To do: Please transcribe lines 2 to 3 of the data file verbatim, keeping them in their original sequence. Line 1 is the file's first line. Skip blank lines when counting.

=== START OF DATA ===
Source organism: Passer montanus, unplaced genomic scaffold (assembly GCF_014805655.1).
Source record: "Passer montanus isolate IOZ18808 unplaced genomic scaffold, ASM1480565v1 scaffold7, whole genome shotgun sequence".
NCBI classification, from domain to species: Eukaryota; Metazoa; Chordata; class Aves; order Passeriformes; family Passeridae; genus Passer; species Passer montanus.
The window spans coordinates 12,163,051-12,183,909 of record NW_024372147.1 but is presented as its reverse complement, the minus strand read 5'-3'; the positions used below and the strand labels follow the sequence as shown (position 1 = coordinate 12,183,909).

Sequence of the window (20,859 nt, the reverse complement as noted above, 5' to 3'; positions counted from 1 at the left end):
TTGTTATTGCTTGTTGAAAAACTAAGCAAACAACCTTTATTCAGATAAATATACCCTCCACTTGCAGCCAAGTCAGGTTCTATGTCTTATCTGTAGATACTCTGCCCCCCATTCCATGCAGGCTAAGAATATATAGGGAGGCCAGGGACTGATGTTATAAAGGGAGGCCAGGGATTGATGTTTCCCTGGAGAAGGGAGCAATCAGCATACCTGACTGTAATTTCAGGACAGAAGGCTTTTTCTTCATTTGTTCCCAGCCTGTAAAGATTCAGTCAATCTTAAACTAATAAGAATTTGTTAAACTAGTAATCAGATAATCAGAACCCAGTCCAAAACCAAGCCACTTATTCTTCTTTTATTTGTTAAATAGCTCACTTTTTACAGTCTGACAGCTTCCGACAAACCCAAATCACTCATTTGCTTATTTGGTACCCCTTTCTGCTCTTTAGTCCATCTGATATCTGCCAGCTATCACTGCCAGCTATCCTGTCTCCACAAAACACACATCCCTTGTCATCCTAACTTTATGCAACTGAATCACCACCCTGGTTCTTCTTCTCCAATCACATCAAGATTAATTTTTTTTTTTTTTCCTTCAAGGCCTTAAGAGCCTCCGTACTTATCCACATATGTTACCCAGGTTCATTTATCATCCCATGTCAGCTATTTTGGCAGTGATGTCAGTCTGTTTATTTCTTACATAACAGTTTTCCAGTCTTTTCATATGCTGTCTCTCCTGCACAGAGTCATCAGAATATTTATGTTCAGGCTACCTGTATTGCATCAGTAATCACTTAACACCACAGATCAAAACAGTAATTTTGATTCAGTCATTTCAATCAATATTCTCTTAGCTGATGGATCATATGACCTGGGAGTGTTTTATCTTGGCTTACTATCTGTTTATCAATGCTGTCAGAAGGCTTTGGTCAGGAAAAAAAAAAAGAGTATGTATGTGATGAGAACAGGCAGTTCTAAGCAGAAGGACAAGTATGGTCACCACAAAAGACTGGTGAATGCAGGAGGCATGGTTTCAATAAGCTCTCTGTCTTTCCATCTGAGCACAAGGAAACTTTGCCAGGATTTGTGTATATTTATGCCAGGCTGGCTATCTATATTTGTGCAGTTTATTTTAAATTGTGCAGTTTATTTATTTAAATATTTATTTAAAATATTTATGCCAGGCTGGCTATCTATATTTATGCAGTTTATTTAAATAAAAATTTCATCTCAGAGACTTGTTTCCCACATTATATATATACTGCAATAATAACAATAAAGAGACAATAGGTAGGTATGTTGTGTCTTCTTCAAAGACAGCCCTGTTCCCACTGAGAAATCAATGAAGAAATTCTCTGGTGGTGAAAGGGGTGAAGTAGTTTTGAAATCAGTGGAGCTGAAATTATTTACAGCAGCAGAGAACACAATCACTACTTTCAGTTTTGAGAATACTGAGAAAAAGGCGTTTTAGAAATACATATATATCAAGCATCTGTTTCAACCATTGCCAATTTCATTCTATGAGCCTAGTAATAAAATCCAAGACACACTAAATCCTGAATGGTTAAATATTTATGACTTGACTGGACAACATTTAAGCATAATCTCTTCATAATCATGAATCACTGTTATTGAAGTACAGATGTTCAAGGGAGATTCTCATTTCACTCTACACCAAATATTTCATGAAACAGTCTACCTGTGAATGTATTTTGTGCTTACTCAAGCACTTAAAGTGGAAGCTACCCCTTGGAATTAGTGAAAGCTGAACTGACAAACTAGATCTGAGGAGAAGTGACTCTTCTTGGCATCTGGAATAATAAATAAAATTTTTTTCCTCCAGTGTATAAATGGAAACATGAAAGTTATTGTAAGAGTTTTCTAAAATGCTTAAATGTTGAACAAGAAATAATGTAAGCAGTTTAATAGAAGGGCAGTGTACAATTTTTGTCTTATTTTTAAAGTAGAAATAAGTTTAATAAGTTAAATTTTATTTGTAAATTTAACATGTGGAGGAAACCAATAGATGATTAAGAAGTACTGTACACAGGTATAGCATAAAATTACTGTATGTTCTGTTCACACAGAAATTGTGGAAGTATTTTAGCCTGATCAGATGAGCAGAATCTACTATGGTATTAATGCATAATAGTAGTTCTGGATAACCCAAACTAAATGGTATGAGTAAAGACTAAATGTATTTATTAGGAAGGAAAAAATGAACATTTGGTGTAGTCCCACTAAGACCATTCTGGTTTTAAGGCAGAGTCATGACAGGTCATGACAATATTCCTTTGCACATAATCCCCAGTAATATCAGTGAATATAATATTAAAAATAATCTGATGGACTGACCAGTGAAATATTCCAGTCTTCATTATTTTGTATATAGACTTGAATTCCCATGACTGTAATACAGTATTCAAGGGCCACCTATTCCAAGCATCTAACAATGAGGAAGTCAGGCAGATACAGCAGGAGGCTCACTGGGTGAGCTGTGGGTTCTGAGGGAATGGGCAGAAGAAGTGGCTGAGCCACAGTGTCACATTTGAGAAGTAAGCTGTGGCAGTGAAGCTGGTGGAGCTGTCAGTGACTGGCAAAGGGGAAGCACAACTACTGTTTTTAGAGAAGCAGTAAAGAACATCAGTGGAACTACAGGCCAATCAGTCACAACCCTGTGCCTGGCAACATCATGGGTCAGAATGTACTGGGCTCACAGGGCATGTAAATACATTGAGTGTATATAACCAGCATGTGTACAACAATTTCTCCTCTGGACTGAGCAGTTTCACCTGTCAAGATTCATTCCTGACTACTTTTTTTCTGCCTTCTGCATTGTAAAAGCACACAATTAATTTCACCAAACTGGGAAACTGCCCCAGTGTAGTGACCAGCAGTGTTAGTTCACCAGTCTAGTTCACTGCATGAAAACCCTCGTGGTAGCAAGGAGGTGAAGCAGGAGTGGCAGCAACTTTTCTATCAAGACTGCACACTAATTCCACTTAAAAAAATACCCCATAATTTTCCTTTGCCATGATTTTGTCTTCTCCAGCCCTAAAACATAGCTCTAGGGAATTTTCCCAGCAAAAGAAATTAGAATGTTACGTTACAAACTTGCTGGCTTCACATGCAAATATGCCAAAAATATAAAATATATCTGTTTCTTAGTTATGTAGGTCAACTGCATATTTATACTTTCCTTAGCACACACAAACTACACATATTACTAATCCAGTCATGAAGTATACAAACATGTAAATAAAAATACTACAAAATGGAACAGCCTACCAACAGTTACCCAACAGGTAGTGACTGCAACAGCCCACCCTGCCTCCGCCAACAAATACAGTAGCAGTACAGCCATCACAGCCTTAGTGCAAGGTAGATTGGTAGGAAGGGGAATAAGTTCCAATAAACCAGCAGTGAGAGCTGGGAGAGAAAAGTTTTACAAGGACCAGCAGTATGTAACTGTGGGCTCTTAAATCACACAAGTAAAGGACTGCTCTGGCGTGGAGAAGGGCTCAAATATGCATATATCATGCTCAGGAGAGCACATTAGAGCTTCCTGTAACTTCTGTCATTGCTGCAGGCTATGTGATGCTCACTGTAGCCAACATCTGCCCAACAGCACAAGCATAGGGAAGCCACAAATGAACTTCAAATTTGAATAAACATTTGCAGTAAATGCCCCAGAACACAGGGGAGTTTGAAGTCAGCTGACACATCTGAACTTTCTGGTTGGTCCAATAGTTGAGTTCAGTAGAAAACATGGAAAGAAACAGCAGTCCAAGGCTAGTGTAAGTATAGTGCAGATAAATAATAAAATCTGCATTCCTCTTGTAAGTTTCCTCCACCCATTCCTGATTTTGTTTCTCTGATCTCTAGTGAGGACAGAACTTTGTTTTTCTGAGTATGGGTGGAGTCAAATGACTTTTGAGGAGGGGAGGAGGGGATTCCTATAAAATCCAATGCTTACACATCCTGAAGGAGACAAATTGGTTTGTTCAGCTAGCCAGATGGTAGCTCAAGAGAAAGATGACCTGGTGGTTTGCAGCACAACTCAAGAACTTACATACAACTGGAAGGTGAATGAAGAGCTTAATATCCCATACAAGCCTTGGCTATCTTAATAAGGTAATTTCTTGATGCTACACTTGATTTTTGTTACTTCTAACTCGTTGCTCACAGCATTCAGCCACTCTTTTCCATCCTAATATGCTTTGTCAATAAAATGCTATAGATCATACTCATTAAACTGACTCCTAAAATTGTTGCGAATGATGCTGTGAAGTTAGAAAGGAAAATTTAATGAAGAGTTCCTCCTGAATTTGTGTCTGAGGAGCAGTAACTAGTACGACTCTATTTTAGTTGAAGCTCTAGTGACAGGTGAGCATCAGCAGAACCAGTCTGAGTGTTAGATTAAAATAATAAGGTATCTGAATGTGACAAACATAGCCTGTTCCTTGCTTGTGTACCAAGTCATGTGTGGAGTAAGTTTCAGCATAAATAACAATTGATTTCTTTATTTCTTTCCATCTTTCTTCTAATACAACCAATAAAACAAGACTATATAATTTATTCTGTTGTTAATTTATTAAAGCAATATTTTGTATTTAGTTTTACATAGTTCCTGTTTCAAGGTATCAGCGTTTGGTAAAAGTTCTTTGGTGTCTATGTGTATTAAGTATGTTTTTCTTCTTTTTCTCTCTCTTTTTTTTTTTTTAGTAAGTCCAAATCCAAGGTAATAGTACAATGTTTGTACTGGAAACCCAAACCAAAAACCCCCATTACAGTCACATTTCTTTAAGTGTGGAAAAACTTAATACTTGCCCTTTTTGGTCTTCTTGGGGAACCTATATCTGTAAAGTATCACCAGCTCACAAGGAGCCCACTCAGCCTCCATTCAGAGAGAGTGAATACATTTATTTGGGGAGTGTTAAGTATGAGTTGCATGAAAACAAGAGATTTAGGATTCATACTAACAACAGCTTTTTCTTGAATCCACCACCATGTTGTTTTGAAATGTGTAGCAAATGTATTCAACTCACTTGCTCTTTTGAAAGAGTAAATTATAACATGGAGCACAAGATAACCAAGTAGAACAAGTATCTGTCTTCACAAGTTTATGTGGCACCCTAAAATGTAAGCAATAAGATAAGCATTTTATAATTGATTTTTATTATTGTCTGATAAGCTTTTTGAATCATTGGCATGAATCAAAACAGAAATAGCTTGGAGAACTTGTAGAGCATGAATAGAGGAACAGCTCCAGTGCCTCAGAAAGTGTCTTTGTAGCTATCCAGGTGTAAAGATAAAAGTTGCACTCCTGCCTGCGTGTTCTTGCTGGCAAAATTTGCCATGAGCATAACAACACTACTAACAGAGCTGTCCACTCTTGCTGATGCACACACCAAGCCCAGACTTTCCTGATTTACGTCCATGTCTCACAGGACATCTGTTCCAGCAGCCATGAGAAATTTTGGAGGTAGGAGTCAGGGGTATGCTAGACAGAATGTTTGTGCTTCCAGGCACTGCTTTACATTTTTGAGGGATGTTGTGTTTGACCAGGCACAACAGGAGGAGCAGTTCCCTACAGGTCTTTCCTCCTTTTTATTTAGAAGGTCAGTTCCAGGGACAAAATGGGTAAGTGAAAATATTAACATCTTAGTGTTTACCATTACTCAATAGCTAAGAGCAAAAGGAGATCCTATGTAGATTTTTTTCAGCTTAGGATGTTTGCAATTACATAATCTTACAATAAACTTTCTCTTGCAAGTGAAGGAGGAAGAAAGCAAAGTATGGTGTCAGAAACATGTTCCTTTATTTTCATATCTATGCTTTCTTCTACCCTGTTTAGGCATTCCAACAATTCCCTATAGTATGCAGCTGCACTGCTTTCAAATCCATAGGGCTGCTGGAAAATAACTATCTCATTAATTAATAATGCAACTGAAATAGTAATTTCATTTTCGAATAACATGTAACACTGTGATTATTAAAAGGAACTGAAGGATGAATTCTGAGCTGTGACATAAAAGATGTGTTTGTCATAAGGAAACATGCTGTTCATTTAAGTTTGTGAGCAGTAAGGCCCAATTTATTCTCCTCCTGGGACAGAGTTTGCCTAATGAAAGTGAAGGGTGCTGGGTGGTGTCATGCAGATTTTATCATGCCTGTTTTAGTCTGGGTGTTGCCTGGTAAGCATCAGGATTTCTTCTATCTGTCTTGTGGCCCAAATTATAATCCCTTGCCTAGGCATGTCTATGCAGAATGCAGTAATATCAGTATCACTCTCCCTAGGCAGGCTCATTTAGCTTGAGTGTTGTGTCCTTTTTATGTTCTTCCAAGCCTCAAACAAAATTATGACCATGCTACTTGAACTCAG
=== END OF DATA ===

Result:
Source record: "Passer montanus isolate IOZ18808 unplaced genomic scaffold, ASM1480565v1 scaffold7, whole genome shotgun sequence".
NCBI classification, from domain to species: Eukaryota; Metazoa; Chordata; class Aves; order Passeriformes; family Passeridae; genus Passer; species Passer montanus.